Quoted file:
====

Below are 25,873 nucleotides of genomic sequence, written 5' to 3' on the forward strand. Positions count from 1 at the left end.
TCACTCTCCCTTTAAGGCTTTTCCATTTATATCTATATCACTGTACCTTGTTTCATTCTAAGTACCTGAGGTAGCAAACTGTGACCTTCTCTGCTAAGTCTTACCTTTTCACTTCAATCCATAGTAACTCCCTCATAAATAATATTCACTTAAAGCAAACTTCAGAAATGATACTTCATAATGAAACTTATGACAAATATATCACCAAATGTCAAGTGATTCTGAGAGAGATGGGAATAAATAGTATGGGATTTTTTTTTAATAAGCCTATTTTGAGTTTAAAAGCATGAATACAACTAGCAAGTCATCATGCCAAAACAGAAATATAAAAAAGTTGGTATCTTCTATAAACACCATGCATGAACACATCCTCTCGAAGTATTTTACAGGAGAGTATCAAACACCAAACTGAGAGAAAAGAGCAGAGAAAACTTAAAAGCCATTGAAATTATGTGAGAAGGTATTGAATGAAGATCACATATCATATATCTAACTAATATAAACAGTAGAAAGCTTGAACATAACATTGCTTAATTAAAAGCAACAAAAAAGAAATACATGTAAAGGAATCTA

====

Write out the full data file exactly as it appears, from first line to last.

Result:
Below are 25,873 nucleotides of genomic sequence, written 5' to 3' on the forward strand. Positions count from 1 at the left end.
TCACTCTCCCTTTAAGGCTTTTCCATTTATATCTATATCACTGTACCTTGTTTCATTCTAAGTACCTGAGGTAGCAAACTGTGACCTTCTCTGCTAAGTCTTACCTTTTCACTTCAATCCATAGTAACTCCCTCATAAATAATATTCACTTAAAGCAAACTTCAGAAATGATACTTCATAATGAAACTTATGACAAATATATCACCAAATGTCAAGTGATTCTGAGAGAGATGGGAATAAATAGTATGGGATTTTTTTTTAATAAGCCTATTTTGAGTTTAAAAGCATGAATACAACTAGCAAGTCATCATGCCAAAACAGAAATATAAAAAAGTTGGTATCTTCTATAAACACCATGCATGAACACATCCTCTCGAAGTATTTTACAGGAGAGTATCAAACACCAAACTGAGAGAAAAGAGCAGAGAAAACTTAAAAGCCATTGAAATTATGTGAGAAGGTATTGAATGAAGATCACATATCATATATCTAACTAATATAAACAGTAGAAAGCTTGAACATAACATTGCTTAATTAAAAGCAACAAAAAAGAAATACATGTAAAGGAATCTA